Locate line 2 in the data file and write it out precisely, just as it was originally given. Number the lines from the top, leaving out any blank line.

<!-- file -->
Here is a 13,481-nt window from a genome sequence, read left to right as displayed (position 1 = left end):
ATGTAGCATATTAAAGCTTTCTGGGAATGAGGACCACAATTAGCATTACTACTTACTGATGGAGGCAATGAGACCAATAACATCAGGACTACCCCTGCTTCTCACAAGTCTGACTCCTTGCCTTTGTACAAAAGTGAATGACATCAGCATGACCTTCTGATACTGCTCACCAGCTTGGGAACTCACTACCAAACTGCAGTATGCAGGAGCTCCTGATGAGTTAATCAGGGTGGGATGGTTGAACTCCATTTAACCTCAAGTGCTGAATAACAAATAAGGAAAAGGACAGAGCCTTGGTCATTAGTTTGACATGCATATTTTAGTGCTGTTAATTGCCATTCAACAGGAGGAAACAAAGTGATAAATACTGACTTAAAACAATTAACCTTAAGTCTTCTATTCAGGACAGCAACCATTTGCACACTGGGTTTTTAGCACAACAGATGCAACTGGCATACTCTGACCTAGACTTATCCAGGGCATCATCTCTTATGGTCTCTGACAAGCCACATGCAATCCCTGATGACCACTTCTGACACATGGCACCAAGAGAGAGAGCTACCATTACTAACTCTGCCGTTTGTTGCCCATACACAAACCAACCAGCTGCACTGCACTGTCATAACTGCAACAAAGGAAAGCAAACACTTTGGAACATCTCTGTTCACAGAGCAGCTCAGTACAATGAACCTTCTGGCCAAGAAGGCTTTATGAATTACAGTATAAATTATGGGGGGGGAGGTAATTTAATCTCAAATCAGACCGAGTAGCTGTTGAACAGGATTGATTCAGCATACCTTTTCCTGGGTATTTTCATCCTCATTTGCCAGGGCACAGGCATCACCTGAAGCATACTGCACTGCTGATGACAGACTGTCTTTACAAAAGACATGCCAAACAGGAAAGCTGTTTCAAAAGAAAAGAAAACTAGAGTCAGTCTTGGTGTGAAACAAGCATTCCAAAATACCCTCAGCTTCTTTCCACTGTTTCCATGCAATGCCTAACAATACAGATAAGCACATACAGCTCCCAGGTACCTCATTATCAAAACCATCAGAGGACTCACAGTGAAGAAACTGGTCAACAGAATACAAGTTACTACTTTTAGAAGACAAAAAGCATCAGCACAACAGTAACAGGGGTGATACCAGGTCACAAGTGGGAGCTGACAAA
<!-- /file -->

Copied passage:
ATGTAGCATATTAAAGCTTTCTGGGAATGAGGACCACAATTAGCATTACTACTTACTGATGGAGGCAATGAGACCAATAACATCAGGACTACCCCTGCTTCTCACAAGTCTGACTCCTTGCCTTTGTACAAAAGTGAATGACATCAGCATGACCTTCTGATACTGCTCACCAGCTTGGGAACTCACTACCAAACTGCAGTATGCAGGAGCTCCTGATGAGTTAATCAGGGTGGGATGGTTGAACTCCATTTAACCTCAAGTGCTGAATAACAAATAAGGAAAAGGACAGAGCCTTGGTCATTAGTTTGACATGCATATTTTAGTGCTGTTAATTGCCATTCAACAGGAGGAAACAAAGTGATAAATACTGACTTAAAACAATTAACCTTAAGTCTTCTATTCAGGACAGCAACCATTTGCACACTGGGTTTTTAGCACAACAGATGCAACTGGCATACTCTGACCTAGACTTATCCAGGGCATCATCTCTTATGGTCTCTGACAAGCCACATGCAATCCCTGATGACCACTTCTGACACATGGCACCAAGAGAGAGAGCTACCATTACTAACTCTGCCGTTTGTTGCCCATACACAAACCAACCAGCTGCACTGCACTGTCATAACTGCAACAAAGGAAAGCAAACACTTTGGAACATCTCTGTTCACAGAGCAGCTCAGTACAATGAACCTTCTGGCCAAGAAGGCTTTATGAATTACAGTATAAATTATGGGGGGGGAGGTAATTTAATCTCAAATCAGACCGAGTAGCTGTTGAACAGGATTGATTCAGCATACCTTTTCCTGGGTATTTTCATCCTCATTTGCCAGGGCACAGGCATCACCTGAAGCATACTGCACTGCTGATGACAGACTGTCTTTACAAAAGACATGCCAAACAGGAAAGCTGTTTCAAAAGAAAAGAAAACTAGAGTCAGTCTTGGTGTGAAACAAGCATTCCAAAATACCCTCAGCTTCTTTCCACTGTTTCCATGCAATGCCTAACAATACAGATAAGCACATACAGCTCCCAGGTACCTCATTATCAAAACCATCAGAGGACTCACAGTGAAGAAACTGGTCAACAGAATACAAGTTACTACTTTTAGAAGACAAAAAGCATCAGCACAACAGTAACAGGGGTGATACCAGGTCACAAGTGGGAGCTGACAAA